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Discussion Starter · #1 ·
Im going to be doing a fluid change for my tranny and hopefully my TC. I read the tech article about how to go about this, but my question is when i drain the TC, its completely empty, no fluid in it. so when i put some new fluid into the tranny and start the truck and let it idle like the tech article says, wont the Torque converter be spinning with no fluid in it when i first start it and let it idle? since it takes time for fluid to get pumped back into it....
 

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Howdy howdy howdy!
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Yes, but you will be just fine man. If you drained all the fluid, put new fluid in with the engine off, fired up your rig and tried driving off right away then you could damage something. If you follow all the proper directions then you will be just fine.

Remember to cycle through the gears after you put the new fluid in then with the truck idling in park or neutral check the fluid level. If its correct then go for a short drive around your "hood" and check the level again.

While you're at it, why not consider adding an external cooler, fluid filter and possibly a shift kit? Now's the right time if you are considering any of those.
 

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Roller rockers are gay
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i agree with what timmy said, except that these trucks need the trans fluid level checked with the engine running/transmission in PARK. Neutral will give you a false reading.

also, look up the spec for a full fluid change including dropping the pan and draining the converter. i always like to just fill it most of the way up before starting it so the trans isn't starved for fluid at all when you first start it.

and that dipstick tube is long, it's going to take a long time for the fluid to drain down, so you will get bogus readings due to the fluid still draining down the sides of the filler tube. thats another reason why i look up the spec and dump most of the ATF in before i do my final top off and fluid check. saves a lot of time.
 

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"While you're at it, why not consider adding an external cooler, fluid filter and possibly a shift kit? Now's the right time if you are considering any of those."

liltimmy08
Can you explain Shift Kit? Sorry still a transmission newb here.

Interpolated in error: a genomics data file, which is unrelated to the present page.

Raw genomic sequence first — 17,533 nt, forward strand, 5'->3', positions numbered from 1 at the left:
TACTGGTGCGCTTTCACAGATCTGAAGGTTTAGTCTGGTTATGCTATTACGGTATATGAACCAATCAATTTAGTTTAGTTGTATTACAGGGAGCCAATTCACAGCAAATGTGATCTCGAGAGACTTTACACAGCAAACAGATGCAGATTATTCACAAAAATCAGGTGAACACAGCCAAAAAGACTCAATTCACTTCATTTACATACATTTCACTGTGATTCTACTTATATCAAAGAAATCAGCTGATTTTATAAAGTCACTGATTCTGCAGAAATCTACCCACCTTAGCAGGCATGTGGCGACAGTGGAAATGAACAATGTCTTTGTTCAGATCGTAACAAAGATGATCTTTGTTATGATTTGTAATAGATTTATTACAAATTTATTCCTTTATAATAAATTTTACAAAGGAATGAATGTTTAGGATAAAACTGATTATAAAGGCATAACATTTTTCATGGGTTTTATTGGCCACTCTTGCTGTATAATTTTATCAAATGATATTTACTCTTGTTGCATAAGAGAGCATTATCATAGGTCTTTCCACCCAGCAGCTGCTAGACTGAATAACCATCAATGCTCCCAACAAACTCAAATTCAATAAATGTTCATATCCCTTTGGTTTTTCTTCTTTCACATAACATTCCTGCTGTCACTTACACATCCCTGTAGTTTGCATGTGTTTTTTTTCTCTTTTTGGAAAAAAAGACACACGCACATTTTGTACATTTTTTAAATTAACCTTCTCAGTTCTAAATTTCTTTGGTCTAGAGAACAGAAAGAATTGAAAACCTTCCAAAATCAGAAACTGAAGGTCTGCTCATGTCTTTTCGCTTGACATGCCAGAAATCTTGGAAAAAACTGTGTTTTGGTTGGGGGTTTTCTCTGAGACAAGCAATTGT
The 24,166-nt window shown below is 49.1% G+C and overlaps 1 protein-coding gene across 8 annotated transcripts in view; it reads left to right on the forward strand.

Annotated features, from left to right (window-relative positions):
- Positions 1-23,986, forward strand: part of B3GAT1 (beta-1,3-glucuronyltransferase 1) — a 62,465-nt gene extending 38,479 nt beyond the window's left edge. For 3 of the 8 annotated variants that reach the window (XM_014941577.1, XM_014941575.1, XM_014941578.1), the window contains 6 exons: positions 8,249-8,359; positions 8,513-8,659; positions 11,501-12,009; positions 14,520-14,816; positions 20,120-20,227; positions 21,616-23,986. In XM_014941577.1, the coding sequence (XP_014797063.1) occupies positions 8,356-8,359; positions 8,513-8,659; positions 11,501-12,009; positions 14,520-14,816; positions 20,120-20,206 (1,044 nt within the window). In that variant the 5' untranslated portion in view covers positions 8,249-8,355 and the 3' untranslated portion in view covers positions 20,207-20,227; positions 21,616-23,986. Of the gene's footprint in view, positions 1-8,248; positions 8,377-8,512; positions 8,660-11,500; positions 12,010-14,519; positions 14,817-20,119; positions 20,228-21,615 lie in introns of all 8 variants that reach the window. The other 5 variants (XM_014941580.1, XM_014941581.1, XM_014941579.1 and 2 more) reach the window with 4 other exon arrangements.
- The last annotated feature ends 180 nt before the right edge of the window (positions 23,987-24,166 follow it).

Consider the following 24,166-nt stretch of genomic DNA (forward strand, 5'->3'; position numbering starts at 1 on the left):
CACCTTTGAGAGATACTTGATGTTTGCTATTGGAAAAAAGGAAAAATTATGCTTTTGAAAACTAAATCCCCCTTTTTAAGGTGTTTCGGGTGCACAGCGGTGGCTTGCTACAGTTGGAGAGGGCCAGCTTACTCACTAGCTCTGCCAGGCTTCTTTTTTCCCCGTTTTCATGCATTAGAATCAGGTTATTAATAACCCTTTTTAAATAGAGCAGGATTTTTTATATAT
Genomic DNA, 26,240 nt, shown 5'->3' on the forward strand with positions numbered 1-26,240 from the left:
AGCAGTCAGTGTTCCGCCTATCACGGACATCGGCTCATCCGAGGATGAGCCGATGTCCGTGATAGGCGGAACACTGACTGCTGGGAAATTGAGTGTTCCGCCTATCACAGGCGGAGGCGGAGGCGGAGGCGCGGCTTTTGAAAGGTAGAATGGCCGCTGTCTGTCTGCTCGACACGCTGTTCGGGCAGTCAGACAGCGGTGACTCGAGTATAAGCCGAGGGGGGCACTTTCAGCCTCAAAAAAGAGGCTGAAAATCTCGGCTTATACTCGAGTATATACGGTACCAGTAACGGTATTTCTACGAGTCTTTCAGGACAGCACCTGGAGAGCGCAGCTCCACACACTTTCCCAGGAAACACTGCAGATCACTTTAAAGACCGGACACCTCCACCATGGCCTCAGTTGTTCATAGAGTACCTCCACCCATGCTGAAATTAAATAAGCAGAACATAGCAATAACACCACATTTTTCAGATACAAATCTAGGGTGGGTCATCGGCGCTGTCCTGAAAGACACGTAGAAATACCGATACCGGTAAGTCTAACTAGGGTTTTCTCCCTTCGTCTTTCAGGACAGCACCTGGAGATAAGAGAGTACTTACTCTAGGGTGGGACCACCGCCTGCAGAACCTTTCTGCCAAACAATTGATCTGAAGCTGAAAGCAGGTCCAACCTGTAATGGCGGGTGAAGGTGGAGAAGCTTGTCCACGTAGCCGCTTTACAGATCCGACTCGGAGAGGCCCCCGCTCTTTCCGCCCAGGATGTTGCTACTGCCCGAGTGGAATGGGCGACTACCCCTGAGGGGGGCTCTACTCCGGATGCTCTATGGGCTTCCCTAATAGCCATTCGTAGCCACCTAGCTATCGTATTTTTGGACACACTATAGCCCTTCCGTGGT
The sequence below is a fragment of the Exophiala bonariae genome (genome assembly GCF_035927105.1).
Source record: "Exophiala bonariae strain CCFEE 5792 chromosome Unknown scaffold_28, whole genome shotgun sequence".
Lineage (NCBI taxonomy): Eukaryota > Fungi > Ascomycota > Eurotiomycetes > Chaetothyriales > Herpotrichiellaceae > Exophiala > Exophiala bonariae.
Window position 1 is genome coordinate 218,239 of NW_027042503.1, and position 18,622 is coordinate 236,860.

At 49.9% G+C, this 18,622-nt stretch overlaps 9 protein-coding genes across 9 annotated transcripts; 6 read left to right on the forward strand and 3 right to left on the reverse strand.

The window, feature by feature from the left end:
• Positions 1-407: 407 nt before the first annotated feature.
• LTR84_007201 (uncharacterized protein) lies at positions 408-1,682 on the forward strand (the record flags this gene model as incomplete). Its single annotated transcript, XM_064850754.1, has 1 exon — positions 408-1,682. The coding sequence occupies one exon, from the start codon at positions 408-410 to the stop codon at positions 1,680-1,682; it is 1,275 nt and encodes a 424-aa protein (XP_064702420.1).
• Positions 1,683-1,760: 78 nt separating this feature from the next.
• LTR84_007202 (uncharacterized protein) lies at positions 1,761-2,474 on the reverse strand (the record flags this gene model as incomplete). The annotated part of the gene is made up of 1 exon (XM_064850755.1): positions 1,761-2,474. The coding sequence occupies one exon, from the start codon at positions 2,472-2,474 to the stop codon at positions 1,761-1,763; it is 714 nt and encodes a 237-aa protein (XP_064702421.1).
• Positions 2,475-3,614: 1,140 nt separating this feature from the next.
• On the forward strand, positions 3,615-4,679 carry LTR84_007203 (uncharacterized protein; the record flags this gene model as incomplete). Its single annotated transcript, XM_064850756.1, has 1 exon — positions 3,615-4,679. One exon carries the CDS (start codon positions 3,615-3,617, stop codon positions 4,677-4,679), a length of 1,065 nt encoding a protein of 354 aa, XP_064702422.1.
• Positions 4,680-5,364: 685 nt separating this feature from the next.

Thanks,

Glayd
 

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yo,

as liltimmy08 advised;

Fluid & Filter Change in a 96 from 1996 All F-Series and Bronco with E4OD Automatic Transmission Workshop Manual
Loosen, then remove the transmission fluid pan attaching bolts to drain fluid.

CAUTION: Cork gaskets and elastomeric gaskets are not interchangeable. If you remove a cork gasket, replace it with a cork gasket. If you remove an elastomeric gasket, clean, inspect and reuse unless gasket is damaged. Be careful not to cut or bend elastomeric gasket.

Remove transmission pan gasket. If transmission is equipped with a cork gasket, discard it. If transmission is equipped with the new elastomeric reusable gasket, clean, inspect and reuse unless damaged.

Old Style Transmission Pan and Cork Transmission Pan Gasket
see diagram dd0610a

New Style Transmission Pan and Elastomeric Pan Gasket
see diagram dd0611a

Perform required internal repair and cleaning.

Drain the torque converter by removing drain plug.

Thoroughly flush torque converter (7902), cooler lines and transmission in-tank radiator cooler and auxiliary cooler (if equipped).

After torque converter has been drained, install new torque converter drain plug and tighten to 24-27 Nm (18-20 lb-ft).

CAUTION: Mixing 4x4 and 4x2 transmission fluid filters and transmission pan assembly components could cause transmission damage.

Select the appropriate style filter assembly and transmission pan for either 4x2 or 4x4 models.
see d16541a

Replace fluid filter and seal assembly.
CAUTION: Cork gaskets and elastomeric gaskets are not interchangeable. If you remove a cork gasket, replace it with a cork gasket. If you remove an elastomeric gasket, clean, inspect and reuse unless gasket is damaged. Be careful not to cut or bend elastomeric gasket.

NOTE: A unique transmission pan and pan retaining bolts are required to use the new elastomeric gasket for past model service. The cork style gasket will be retained for past model service where a new transmission pan is not required. If the transmission pan is damaged and requires replacement, a kit will be available. This kit will contain a transmission pan, elastomeric gasket and 20 pan bolts having an increased thread length to accommodate current and past model usage.
If transmission is equipped with a cork gasket, discard it and install a new gasket. If transmission is equipped with the new elastomeric reusable gasket, clean, inspect and reuse unless damaged.
Install cleaned pan, gasket and bolts. Tighten bolts to 14-16 Nm (10-12 lb-ft).
CAUTION: Use only MERCON® service fluid as the use of any other fluids may result in a transmission malfunction or failure.